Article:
Why do minority languages persist? The case of Circassian in Jordan

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4 Citations (Scopus)

Abstract

Data-based analysis of the language situation among the Circassian ethnic minority group is presented in this paper. All internal, external, ethnopolitical, sociolinguistic and demographic factors influencing this situation are examined. It is argued that although most empirical evidence indicates a gradual process of ethnic language attrition and ultimate predictable loss at all levels, there are counter motivations that seem to curb this process. At a certain stage in the life of an ethnic group that has acquired some status and prestige, language may become only a symbol of distinction, identification and a carrier of heritage, without having a culture of its own or any pragmatic value; hence members like to talk about it expressing loyalty, but not necessarily to have it.

Original languageEnglish
Pages (from-to)51-74
Number of pages24
JournalInternational Journal of Bilingual Education and Bilingualism
Volume9
Issue number1
Publication statusPublished - 2006

Fingerprint

Jordan
minority
language
demographic factors
sociolinguistics
prestige
loyalty
national minority
symbol
ethnic group
pragmatics
evidence
Minority Languages
Values
Group
Empirical Evidence
Language
Prestige Language
Ethnic Minorities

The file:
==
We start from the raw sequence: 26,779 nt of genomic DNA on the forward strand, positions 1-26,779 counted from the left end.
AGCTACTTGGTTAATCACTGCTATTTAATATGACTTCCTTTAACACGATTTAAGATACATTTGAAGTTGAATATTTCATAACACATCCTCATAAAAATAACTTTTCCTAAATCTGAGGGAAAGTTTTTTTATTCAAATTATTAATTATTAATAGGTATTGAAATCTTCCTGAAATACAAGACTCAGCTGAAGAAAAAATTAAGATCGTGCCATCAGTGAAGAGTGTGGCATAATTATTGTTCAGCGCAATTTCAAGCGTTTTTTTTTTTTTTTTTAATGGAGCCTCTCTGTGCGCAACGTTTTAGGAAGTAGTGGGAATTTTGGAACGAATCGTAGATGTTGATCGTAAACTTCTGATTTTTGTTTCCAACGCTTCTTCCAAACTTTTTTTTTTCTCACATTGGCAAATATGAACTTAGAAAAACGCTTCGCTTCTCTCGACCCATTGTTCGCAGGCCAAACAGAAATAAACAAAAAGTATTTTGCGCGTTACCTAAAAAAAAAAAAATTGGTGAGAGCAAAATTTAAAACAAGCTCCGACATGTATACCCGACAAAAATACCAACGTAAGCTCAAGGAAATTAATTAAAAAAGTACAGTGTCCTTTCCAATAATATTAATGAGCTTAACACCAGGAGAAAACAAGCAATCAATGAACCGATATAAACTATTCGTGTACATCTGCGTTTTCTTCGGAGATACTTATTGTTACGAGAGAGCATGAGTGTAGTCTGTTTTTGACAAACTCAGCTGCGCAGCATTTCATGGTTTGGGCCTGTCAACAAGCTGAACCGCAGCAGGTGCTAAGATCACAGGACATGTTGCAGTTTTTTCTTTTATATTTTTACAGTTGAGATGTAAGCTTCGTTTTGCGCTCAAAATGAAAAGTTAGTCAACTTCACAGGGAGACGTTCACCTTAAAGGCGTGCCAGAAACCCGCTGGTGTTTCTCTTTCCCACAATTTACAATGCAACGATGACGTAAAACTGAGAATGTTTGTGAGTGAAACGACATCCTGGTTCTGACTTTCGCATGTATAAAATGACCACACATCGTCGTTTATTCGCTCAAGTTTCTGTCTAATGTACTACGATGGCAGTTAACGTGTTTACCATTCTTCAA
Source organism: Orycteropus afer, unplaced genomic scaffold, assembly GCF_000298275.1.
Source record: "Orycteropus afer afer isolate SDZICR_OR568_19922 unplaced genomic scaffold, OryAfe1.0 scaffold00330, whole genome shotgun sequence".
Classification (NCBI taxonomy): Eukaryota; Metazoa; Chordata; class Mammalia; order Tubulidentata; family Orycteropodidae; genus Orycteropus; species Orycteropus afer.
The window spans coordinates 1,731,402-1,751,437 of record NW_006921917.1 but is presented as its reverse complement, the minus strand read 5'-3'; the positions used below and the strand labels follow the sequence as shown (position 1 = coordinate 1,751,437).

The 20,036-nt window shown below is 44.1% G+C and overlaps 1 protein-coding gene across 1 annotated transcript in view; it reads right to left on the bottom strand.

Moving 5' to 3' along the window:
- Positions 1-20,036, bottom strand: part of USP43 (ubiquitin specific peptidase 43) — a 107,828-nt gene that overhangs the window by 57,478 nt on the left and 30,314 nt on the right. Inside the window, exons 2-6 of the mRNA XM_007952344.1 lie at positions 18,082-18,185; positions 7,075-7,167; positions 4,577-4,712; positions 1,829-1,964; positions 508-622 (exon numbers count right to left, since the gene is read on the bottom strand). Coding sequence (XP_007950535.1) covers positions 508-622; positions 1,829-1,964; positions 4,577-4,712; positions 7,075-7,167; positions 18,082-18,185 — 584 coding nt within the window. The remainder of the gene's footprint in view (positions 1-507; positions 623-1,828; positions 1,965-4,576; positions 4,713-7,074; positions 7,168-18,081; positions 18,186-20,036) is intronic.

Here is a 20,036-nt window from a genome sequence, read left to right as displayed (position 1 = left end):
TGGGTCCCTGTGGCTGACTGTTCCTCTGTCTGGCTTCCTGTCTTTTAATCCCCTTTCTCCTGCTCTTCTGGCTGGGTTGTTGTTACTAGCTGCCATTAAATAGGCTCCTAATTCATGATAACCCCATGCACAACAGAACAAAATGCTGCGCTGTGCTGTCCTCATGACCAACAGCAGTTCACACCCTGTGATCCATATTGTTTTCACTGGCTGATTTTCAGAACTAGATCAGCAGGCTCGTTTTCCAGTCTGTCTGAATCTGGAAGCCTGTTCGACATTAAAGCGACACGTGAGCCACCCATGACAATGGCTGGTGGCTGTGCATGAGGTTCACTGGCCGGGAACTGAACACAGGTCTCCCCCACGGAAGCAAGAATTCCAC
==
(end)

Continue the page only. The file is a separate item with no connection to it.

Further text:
Language Attrition

Keywords

  • Circassian
  • Cultural heritage
  • Distinctiveness
  • Ethnopolitics
  • Language maintenance
  • Survival

ASJC Scopus subject areas

  • Language and Linguistics
  • Education
  • Linguistics and Language

Cite this

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AB - Data-based analysis of the language situation among the Circassian ethnic minority group is presented in this paper. All internal, external, ethnopolitical, sociolinguistic and demographic factors influencing this situation are examined. It is argued that although most empirical evidence indicates a gradual process of ethnic language attrition and ultimate predictable loss at all levels, there are counter motivations that seem to curb this process. At a certain stage in the life of an ethnic group that has acquired some status and prestige, language may become only a symbol of distinction, identification and a carrier of heritage, without having a culture of its own or any pragmatic value; hence members like to talk about it expressing loyalty, but not necessarily to have it.

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